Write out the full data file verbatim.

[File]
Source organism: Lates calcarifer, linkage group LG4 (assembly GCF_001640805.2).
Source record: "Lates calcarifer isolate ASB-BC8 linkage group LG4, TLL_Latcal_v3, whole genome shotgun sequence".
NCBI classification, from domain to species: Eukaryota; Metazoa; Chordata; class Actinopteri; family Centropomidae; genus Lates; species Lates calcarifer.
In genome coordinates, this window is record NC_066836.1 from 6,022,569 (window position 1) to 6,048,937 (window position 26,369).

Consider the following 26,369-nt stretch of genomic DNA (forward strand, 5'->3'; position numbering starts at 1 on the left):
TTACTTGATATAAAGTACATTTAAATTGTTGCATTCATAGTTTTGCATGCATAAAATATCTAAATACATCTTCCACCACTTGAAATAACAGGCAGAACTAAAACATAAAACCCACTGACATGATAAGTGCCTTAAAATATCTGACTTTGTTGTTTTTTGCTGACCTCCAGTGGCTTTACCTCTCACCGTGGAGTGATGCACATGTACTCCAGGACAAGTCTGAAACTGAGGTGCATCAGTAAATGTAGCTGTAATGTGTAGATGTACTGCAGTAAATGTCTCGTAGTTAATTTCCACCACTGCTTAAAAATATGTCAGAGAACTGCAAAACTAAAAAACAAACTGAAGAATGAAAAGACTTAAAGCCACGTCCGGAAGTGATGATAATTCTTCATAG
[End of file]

Source organism: Lates calcarifer, linkage group LG4 (assembly GCF_001640805.2).
Source record: "Lates calcarifer isolate ASB-BC8 linkage group LG4, TLL_Latcal_v3, whole genome shotgun sequence".
NCBI classification, from domain to species: Eukaryota; Metazoa; Chordata; class Actinopteri; family Centropomidae; genus Lates; species Lates calcarifer.
In genome coordinates, this window is record NC_066836.1 from 6,022,569 (window position 1) to 6,048,937 (window position 26,369).

Consider the following 26,369-nt stretch of genomic DNA (forward strand, 5'->3'; position numbering starts at 1 on the left):
TTACTTGATATAAAGTACATTTAAATTGTTGCATTCATAGTTTTGCATGCATAAAATATCTAAATACATCTTCCACCACTTGAAATAACAGGCAGAACTAAAACATAAAACCCACTGACATGATAAGTGCCTTAAAATATCTGACTTTGTTGTTTTTTGCTGACCTCCAGTGGCTTTACCTCTCACCGTGGAGTGATGCACATGTACTCCAGGACAAGTCTGAAACTGAGGTGCATCAGTAAATGTAGCTGTAATGTGTAGATGTACTGCAGTAAATGTCTCGTAGTTAATTTCCACCACTGCTTAAAAATATGTCAGAGAACTGCAAAACTAAAAAACAAACTGAAGAATGAAAAGACTTAAAGCCACGTCCGGAAGTGATGATAATTCTTCATAG